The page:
Croissant Dough1
Clockwise from top left: The second "book" turn of dough is folded slightly to the right, and then the left is brought over; then the entire piece of dough is folded in half; the third and final turn of dough is done (both the first and third turns are simply folded into thirds like a letter); and the dough is sliced in half before being wrapped in the freezer.

There are lots of steps, but don't be intimidated.  I wish I could include the illustrations that came with the book as a guide, but you can refer to some of mine.

Thursday, January 27, 2011

Brisket Melt

Brisket Melt
I had this sandwich with my sister at a restaurant last month.  It was a bitterly cold day, and we were starving.  I couldn't decide what to order, and asked Sis what she was getting.  "The brisket melt," she said, and I decided I had to have it too.  The brisket was juicy and fall-apart tender, and served on challah with melted cheese, onions, and peppers.  And I've been thinking of it ever since.

Uncooked Brisket
This version proved to be real easy.  Instead of placing the brisket and vegetables in a roasting pan covered with foil like the recipe said, I used my cast iron braiser and its lid.  Stick it all in the braiser, then in the oven, and come back in a few hours.  Toast a roll, melt some cheese on it, top it with some sliced brisket and onions, and you're done.  And really full.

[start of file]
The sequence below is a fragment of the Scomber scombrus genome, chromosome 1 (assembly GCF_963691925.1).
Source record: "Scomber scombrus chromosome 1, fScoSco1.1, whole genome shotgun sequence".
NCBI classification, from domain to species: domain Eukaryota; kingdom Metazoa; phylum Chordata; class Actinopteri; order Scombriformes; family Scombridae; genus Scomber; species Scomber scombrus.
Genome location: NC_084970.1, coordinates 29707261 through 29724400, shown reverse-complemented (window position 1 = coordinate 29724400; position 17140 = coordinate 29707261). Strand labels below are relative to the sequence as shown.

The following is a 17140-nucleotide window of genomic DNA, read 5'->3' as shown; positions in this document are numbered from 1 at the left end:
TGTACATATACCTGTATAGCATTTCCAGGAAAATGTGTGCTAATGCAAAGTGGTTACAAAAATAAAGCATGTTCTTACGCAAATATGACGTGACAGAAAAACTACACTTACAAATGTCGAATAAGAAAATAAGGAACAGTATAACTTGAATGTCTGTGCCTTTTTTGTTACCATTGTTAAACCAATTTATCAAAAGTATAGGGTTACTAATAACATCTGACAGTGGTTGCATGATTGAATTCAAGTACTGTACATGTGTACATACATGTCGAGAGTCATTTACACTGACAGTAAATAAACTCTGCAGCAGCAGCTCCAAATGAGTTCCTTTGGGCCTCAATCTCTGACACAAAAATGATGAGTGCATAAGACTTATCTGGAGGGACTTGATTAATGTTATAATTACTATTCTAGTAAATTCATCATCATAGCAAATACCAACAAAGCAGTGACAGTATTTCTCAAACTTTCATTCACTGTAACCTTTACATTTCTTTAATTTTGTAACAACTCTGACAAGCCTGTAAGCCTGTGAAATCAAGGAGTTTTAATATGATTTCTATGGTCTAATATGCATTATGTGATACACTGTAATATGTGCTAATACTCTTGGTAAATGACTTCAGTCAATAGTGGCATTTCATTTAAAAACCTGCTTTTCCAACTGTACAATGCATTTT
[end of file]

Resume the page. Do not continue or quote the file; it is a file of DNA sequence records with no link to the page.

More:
Brisket Melt Dinner
I used Ina Garten's Brisket recipe, but downsized it for a 2½-pound brisket instead of the 6 or 7 pounds the recipe calls for.  If you can't find brisket at your supermarket, ask the butcher.  My only other deviation from the recipe was to use a can of tomato puree with some water instead of the tomato juice the recipe calls for, since I thought that was a weird choice of braising liquid and I didn't have any.

Sunday, January 23, 2011

At Last... Madeleines!

I have finally made a worthy madeleine, and it is a thing of beauty.  They are cakey and tender in the middle, crisp at the edges, shell-shaped with well-defined ridges, and lemony in an understated, floral kind of way.

Boston Taj Tea
I got some inspiration recently at my most favorite afternoon tea place in the world, the Taj Boston.  They have harpists and violinists, for cryin' out loud, and I love the beautiful china.  I hate it when tea is served in stainless steel pots.  But look at these amazing desserts.  There are (working from the top down) chocolate-covered strawberries, lavender sables, cornmeal scones, currant scones, lemon curd and Devonshire cream, macarons, citrus tarts, pistachio financiers, opera tortes, and, of course, little madeleines.  Sugar rush, anybody??

Madeleine Pans